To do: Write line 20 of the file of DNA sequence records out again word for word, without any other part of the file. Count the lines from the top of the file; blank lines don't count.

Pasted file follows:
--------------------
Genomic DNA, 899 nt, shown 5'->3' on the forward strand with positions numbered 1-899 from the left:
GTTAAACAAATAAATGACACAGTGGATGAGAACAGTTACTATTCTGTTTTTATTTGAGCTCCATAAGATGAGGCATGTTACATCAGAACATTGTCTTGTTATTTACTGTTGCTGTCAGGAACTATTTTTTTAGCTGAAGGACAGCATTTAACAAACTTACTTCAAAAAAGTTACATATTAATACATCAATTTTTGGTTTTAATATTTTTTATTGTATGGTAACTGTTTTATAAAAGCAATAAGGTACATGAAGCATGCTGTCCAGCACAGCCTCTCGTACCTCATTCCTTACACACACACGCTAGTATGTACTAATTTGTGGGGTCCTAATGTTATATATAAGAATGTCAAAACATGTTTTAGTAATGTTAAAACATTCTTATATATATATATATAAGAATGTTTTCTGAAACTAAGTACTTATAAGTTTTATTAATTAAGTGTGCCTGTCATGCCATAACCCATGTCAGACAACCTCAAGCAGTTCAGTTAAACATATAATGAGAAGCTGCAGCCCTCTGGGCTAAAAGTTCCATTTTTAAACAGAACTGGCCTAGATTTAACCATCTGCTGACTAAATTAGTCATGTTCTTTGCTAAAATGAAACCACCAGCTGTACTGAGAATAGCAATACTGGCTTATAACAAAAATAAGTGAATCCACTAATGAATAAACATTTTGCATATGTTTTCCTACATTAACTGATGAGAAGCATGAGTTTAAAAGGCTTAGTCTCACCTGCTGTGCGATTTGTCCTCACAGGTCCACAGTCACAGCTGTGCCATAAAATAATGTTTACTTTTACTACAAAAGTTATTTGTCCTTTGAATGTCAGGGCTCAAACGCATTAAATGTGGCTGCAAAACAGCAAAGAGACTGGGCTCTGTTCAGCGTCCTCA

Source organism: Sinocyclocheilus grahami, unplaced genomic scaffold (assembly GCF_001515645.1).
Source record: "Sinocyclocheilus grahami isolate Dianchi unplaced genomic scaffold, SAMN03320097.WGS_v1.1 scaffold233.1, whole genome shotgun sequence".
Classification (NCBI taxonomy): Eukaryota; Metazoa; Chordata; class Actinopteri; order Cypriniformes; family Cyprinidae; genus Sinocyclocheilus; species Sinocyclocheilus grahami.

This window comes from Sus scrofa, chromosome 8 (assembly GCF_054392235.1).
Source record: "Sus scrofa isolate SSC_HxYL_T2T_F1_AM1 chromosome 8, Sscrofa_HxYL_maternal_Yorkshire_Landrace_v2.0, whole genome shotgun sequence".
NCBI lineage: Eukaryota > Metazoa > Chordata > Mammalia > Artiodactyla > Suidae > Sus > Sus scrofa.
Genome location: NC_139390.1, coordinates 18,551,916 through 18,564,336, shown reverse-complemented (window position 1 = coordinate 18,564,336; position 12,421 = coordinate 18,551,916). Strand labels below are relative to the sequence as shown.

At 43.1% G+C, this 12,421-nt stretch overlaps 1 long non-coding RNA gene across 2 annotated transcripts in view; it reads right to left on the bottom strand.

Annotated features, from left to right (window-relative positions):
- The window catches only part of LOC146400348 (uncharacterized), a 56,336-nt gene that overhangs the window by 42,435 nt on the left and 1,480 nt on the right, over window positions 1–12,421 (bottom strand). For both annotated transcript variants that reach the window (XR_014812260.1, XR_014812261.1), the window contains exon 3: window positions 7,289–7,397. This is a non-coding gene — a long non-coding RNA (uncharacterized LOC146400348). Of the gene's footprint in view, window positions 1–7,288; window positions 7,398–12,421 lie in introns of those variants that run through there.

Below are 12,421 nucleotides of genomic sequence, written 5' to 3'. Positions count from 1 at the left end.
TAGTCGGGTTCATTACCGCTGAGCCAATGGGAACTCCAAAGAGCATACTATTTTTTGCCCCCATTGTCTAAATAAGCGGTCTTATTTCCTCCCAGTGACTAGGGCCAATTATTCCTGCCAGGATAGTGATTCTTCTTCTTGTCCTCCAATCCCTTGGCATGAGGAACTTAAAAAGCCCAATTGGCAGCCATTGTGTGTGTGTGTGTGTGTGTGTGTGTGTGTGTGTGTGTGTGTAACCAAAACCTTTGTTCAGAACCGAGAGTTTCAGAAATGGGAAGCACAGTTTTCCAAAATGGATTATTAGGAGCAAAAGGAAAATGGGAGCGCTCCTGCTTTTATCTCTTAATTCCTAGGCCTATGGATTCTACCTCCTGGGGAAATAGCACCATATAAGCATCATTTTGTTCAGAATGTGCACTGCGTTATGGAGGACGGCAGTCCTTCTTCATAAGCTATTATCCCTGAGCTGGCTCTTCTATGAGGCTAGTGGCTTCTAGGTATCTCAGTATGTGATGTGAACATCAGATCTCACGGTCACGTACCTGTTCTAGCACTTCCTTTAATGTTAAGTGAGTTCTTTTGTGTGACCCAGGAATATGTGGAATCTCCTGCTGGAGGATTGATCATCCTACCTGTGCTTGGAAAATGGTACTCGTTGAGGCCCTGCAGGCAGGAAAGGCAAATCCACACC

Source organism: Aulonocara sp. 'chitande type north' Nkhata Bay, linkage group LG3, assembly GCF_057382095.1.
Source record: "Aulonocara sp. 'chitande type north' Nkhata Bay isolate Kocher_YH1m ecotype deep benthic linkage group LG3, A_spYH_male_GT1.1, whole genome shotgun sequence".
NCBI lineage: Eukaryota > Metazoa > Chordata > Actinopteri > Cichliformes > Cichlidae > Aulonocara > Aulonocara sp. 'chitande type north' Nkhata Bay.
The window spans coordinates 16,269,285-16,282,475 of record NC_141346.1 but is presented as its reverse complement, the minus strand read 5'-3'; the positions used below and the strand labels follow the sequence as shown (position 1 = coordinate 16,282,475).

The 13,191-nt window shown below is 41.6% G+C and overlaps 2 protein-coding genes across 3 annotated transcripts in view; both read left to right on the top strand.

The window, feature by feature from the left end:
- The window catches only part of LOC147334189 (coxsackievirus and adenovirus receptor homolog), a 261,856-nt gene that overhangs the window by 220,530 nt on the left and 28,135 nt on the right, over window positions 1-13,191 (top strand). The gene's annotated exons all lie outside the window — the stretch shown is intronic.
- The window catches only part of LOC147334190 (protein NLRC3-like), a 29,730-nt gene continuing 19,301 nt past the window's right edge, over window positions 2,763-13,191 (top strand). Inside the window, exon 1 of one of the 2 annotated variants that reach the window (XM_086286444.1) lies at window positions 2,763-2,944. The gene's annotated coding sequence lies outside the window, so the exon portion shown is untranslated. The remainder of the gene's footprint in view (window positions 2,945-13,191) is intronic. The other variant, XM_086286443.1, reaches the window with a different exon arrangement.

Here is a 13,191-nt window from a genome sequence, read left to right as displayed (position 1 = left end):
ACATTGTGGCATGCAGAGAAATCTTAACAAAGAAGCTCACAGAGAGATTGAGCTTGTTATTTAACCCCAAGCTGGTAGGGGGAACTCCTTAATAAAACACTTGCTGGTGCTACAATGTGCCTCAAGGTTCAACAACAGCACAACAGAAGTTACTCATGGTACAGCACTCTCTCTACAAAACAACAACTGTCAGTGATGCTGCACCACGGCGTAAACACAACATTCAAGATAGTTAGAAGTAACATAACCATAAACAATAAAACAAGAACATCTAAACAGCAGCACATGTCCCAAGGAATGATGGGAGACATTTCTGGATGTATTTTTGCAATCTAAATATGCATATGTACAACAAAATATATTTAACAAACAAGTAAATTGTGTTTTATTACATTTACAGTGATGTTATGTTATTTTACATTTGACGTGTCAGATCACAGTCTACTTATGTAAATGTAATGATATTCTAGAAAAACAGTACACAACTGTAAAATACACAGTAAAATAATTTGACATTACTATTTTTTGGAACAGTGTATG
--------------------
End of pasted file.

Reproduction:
The window, feature by feature from the left end: